As carnival gets into full swing, a foreign traveller enjoying the party atmosphere might be confused about the ethnicity of their fellow revellers. Latin America is a melting pot of people from all races and with all skin tones.

Recent work by researchers at the  University College London (UCL) Genetics Institute published in the journal Nature Communications has used the genomes of over 6000 Latin Americans to understand the evolution of fair skin in European and Asian populations.

Frevo_dancers_-_Olinda,_Pernambuco,_Brazil(4)

Image: Prefeitura de Olinda [CC BY 2.0 (https://creativecommons.org/licenses/by/2.0)%5D

Pigmentation genes dictate skin, hair and eye colour. Variations in the genetic code (genetic polymorphisms) of these genes are attributable to the variations in human skin colour. Exploring patterns in these variations can contribute to our understanding of significant evolutionary events such as the lightening of human skin tone.

To-date, most of these variations have been identified in European-derived populations however, in order to gain a fuller picture of how and why humans have developed different skin tones, studies must be done in non-European populations. The recent study by Adhikari and colleagues has investigated the variations of skin pigmentation genes in a Latin American population.

In accordance with Darwin’s theories, it is thought that human pigmentation has been influenced by factors such as UV radiation. One theory is that lighter skin tones, associated with Europeans and East Asians, are found further away from the equator, in reaction to reduced sunlight. Work by the researchers supports this theory and suggests that these two groups may have evolved lighter skin independently.

Latin Americans genetic heritage are a mixture of Native American, European and African. As Native Americans are ancestors of Eastern Asians it was expected that Latin Americans would share the same genetic variations in their pigmentation genes as East Asians.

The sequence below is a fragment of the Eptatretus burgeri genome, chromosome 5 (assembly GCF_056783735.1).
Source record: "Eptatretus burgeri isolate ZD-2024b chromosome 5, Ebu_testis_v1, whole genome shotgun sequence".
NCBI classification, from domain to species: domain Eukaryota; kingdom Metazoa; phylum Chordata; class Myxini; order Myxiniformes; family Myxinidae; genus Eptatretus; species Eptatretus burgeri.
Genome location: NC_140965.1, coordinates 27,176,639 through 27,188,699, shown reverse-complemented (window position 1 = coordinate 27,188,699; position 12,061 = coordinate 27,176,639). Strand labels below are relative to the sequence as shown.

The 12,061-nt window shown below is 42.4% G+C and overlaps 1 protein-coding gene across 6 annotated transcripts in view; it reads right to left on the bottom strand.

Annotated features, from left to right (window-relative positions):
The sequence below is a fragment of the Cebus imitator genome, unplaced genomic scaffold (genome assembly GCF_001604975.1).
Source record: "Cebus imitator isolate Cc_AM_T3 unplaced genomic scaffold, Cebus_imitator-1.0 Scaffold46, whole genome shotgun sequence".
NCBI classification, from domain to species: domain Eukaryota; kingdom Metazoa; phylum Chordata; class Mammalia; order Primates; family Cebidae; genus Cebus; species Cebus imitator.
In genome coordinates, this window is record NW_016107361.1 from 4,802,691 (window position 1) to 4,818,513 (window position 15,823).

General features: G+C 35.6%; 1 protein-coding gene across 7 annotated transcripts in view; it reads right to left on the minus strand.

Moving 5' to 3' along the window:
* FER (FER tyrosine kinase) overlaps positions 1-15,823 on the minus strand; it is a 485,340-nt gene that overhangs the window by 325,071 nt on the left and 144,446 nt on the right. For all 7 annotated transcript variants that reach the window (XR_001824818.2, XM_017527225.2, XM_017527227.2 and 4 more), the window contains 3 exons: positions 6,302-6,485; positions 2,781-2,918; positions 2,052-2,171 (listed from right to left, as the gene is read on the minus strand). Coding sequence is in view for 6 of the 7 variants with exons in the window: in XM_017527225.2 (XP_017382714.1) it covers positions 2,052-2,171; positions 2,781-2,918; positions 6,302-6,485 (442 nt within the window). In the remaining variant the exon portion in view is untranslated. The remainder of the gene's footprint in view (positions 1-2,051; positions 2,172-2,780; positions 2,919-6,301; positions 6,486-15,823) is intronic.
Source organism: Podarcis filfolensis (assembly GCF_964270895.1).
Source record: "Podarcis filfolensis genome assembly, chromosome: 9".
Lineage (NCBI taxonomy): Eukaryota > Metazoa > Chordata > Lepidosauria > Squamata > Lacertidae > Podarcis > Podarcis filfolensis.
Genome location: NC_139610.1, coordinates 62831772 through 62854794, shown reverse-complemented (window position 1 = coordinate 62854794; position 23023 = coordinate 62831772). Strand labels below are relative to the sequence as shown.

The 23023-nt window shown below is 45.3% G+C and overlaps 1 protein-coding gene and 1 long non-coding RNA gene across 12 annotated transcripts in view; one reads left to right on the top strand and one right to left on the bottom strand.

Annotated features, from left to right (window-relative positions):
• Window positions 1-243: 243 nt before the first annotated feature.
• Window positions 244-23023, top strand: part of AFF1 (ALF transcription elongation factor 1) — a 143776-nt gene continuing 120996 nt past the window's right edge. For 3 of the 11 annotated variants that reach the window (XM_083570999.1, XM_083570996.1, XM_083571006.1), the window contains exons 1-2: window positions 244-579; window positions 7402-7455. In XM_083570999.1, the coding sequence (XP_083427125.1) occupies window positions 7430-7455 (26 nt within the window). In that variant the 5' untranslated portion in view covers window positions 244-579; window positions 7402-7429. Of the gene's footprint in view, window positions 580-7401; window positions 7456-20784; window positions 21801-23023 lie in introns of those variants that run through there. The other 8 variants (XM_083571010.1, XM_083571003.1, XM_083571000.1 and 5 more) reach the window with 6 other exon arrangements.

By analysing the genomes of over 6000 Latin Americans and by looking at the light reflection from the participants skin, the researchers identified multiple new genetic variations associated with skin tone. One important variation was found in the gene MFSD12, called Y182H, which is associated with lighter skin and was common to East Asians and Native Americans but not Europeans. MFSD12 has been previous linked to impacts on pigmentation in Africans.

The researchers identified that in the East Asian population, the increased frequency of the Y182H variant was correlated with the intensity of solar radiation. So the East Asian population probably developed lighter skin due to the reduction in sunlight at higher latitudes. Lighter skin tone appears to have evolved independently in Europe and Asia, probably caused by the movement of these two groups into geographical areas with reduced solar radiation intensity.

Light skin is often considered synonymous with Europeans and the migration of humans out of Africa. However, this study highlights the importance of looking beyond European populations for clues into genomic and evolutionary heritage.

Reference: Adhikari et al. 2019. A GWAS in Latin Americans highlights the convergent evolution of lighter skin pigmentation in Eurasia. Nature Communications. http://dx.doi.org/10.1038/s41467-018-08147-0.